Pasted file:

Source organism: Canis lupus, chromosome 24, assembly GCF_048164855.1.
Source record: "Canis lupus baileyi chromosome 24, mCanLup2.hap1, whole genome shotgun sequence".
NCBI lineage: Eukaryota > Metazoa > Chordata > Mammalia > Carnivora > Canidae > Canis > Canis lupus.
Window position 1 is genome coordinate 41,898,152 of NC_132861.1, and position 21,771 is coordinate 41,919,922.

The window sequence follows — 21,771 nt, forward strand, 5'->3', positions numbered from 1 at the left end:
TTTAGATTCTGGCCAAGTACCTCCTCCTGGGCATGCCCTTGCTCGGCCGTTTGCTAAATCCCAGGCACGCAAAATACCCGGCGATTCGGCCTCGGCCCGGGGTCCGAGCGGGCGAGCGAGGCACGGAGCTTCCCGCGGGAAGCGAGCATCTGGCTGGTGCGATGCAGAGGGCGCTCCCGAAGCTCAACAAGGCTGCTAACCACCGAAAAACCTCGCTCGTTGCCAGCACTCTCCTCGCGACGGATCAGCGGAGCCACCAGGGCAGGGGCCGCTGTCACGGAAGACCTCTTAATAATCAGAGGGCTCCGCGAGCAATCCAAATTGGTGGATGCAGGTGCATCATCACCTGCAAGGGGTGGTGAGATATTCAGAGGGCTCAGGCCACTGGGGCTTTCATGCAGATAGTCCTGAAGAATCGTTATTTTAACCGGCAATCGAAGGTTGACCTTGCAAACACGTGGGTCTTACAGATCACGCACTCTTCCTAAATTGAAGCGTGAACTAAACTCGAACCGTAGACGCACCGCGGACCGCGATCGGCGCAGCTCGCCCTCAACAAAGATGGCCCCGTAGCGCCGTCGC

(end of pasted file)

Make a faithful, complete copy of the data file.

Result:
Source organism: Canis lupus, chromosome 24, assembly GCF_048164855.1.
Source record: "Canis lupus baileyi chromosome 24, mCanLup2.hap1, whole genome shotgun sequence".
NCBI lineage: Eukaryota > Metazoa > Chordata > Mammalia > Carnivora > Canidae > Canis > Canis lupus.
Window position 1 is genome coordinate 41,898,152 of NC_132861.1, and position 21,771 is coordinate 41,919,922.

The window sequence follows — 21,771 nt, forward strand, 5'->3', positions numbered from 1 at the left end:
TTTAGATTCTGGCCAAGTACCTCCTCCTGGGCATGCCCTTGCTCGGCCGTTTGCTAAATCCCAGGCACGCAAAATACCCGGCGATTCGGCCTCGGCCCGGGGTCCGAGCGGGCGAGCGAGGCACGGAGCTTCCCGCGGGAAGCGAGCATCTGGCTGGTGCGATGCAGAGGGCGCTCCCGAAGCTCAACAAGGCTGCTAACCACCGAAAAACCTCGCTCGTTGCCAGCACTCTCCTCGCGACGGATCAGCGGAGCCACCAGGGCAGGGGCCGCTGTCACGGAAGACCTCTTAATAATCAGAGGGCTCCGCGAGCAATCCAAATTGGTGGATGCAGGTGCATCATCACCTGCAAGGGGTGGTGAGATATTCAGAGGGCTCAGGCCACTGGGGCTTTCATGCAGATAGTCCTGAAGAATCGTTATTTTAACCGGCAATCGAAGGTTGACCTTGCAAACACGTGGGTCTTACAGATCACGCACTCTTCCTAAATTGAAGCGTGAACTAAACTCGAACCGTAGACGCACCGCGGACCGCGATCGGCGCAGCTCGCCCTCAACAAAGATGGCCCCGTAGCGCCGTCGC